In a remote mountainside on the Norwegian tundra sits the "doomsday vault," a backup against disaster -- a global seedbank that could be used to replant the world.
Seeds from some of North America's hottest chili peppers were recently delivered to the cool Arctic and stored in the Svalbard Global Seed Vault, where they'll be safe for centuries in case some terrestrial catastrophe renders them otherwise extinct.
The so-called "doomsday seed vault" now contains seeds of more than 525,000 crop varieties from around the world, making it the most diverse assemblage of crops anywhere. The seed vault was constructed deep in a mountain on a remote Norwegian archipelago near the North Pole as a fail-safe back-up to existing crop collections around the world.
The new hot stash includes Wenk's Yellow Hots, a pepper that starts out yellow and hot and cools somewhat to red and medium-hot; Pico de Gallo or "Rooster's beak," a medium-hot salsa staple; and the unpredictable San Juan "Tsile," a New Mexico chili still grown by elder farmers in a Native American pueblo that can be anything from mild to medium to hot. [Related: Why Do Chili Peppers Taste Hot?]
"The world is interdependent when it comes to crop diversity, the essential raw material needed for a healthy and robust food supply," said Senator Benjamin L. Cardin (D-MD), who led a delegation that delivered the seeds. "As we manage the impact of climate change around the world, the seed vault in Svalbard will be the safety deposit box that ensures we can keep that food supply intact."
"The journey of the chili pepper from the indigenous cultures of the Americas to its current status as an essential ingredient in many Indian and Asian cuisines is a marvelous example of the global disbursement of agricultural diversity," said Senator Tom Udall (D-NM). "I'm very pleased that we are saving one of New Mexico's most famous and most delicious crops in the Svalbard Global Seed Vault."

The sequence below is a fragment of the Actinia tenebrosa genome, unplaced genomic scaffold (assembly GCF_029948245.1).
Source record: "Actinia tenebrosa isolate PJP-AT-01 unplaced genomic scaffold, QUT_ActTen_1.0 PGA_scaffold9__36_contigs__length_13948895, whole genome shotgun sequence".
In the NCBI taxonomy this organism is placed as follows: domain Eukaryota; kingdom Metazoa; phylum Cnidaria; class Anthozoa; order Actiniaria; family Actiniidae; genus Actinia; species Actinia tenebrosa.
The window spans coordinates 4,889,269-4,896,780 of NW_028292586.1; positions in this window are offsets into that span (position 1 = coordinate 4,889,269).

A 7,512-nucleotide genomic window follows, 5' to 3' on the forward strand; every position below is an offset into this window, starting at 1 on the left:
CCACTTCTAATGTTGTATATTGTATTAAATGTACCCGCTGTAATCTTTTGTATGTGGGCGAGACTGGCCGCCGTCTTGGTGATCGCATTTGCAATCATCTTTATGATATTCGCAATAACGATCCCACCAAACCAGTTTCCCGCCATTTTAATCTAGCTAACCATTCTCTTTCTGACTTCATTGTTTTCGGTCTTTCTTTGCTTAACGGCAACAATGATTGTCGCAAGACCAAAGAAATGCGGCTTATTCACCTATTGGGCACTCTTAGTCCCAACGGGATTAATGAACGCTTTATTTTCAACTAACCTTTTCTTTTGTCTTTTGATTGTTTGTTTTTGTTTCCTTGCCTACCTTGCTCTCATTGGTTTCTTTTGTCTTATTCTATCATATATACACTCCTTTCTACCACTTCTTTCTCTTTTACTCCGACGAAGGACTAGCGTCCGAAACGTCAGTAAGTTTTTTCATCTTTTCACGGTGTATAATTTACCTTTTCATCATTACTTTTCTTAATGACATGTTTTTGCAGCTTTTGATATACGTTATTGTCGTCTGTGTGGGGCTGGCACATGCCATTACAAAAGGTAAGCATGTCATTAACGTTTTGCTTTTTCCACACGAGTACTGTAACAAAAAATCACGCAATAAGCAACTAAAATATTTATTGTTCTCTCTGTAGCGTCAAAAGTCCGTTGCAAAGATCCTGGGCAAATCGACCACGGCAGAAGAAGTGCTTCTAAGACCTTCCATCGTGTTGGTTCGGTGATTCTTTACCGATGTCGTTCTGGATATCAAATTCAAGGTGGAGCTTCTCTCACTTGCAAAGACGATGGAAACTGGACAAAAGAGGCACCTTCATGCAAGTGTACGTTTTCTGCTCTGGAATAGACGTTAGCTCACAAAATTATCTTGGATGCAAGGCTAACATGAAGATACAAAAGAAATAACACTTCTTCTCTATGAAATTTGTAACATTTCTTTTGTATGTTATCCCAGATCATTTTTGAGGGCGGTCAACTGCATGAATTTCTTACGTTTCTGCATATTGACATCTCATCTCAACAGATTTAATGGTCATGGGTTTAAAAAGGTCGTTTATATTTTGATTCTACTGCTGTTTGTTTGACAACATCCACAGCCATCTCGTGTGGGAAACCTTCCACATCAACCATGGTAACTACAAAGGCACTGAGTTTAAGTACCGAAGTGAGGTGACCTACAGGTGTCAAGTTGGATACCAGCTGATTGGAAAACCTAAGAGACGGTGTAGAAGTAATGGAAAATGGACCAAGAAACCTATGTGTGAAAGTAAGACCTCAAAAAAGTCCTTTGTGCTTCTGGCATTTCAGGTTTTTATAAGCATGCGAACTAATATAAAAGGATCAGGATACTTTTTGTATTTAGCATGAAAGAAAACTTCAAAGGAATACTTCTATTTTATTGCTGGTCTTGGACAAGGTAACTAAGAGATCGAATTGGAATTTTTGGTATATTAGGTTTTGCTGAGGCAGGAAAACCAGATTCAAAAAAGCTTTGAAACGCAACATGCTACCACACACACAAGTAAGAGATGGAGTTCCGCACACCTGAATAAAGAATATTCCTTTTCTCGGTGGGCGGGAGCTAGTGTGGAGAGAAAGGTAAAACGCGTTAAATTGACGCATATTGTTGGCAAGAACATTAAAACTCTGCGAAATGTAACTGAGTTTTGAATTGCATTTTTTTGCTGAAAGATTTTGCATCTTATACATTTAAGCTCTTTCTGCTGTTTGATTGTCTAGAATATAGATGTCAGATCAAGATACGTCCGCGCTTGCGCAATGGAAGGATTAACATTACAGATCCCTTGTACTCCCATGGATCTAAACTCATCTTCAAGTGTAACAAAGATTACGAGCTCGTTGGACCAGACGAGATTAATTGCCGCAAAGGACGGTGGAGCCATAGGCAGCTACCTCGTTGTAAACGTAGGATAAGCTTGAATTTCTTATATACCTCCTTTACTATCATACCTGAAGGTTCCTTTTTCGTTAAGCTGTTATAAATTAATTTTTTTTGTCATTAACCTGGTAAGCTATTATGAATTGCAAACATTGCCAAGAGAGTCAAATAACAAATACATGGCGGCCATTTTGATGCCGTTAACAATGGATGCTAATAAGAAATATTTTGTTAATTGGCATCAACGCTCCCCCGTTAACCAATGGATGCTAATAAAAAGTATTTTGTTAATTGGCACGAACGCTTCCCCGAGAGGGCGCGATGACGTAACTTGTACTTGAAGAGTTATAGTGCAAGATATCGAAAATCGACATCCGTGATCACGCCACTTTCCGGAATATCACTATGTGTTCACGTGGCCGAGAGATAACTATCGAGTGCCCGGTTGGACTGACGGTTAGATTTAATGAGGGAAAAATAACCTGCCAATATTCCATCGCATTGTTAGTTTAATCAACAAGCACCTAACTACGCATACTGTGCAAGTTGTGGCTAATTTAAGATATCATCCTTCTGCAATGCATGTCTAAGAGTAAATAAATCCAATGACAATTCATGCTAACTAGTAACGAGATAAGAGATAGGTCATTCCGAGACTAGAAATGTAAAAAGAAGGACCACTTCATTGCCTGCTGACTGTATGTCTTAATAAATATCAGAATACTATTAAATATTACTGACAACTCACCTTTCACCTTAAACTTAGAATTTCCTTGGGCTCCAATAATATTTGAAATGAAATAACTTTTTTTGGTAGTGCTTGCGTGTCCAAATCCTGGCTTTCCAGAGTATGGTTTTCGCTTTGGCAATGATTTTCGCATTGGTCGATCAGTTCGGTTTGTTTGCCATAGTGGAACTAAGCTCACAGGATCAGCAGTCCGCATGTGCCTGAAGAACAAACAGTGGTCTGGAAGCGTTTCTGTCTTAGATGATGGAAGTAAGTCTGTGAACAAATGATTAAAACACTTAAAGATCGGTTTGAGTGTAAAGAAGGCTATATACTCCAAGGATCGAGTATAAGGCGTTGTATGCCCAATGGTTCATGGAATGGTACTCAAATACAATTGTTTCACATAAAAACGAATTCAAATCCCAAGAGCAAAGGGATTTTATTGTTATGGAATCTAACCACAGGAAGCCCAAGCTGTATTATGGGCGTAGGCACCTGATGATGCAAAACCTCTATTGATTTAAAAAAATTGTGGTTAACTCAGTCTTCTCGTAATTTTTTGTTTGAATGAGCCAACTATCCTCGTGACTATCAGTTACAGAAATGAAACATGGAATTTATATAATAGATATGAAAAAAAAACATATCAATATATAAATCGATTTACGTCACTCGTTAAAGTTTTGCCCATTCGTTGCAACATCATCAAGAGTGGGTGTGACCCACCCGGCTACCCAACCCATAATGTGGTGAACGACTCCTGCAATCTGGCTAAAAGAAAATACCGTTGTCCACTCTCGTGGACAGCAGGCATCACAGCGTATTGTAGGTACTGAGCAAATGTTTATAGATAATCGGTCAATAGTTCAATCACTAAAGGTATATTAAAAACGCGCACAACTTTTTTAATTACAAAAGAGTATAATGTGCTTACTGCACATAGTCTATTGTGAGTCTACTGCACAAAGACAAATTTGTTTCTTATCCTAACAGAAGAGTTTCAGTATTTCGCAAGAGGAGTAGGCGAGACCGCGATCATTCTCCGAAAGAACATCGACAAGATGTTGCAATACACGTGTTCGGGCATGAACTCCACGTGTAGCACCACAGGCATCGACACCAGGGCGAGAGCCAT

The USDA's Agricultural Research Service (ARS) has sent tens of thousands of seeds from its National Plant Germplasm System to the Svalbard Global Seed Vault since January 2008.
"Our goal, over the next 10 to 15 years, is to have the majority of the system's 511,000 collections represented in the Svalbard vault," said Edward B. Knipling, ARS administrator.
"While we've sent samples from some very familiar crop species, such as maize, soybeans, and peanuts, we're also sending more exotic germplasm, such as seeds of the wild strawberry Fragaria iturupensis, collected from the island of Iturup on the lower flank of the Atsunupuri Volcano in far eastern Russia," Knipling said. "ARS has a strong commitment to sharing its crop diversity to ensure that Svalbard is well positioned to help protect the world's genetic diversity."
Another important crop seeds put in the vault recently: sorghum.
Sorghum is a crop that is grown around the world and is a dietary staple for 500 million people in over 30 countries. It is getting renewed attention as a "climate change ready" crop due to its ability to withstand hot and dry conditions.
"Sorghum is an amazingly versatile crop — it's used for flour, bread, animal feed, beer and, increasingly, biofuels — and it's likely to become ever more important to global food security given its drought tolerance," said Cary Fowler, Executive Director of the Global Crop Diversity Trust, the institution that funds the operation and management of the Svalbard Global Seed Vault, as well as the transport of unique seeds from collections around the world.
"But production in many areas is threatened by insect pest and plant disease," Fowler said. "This intensifies the need to conserve sorghum diversity so that plant breeders can find the genetic traits they need to equip this important crop for these challenges.
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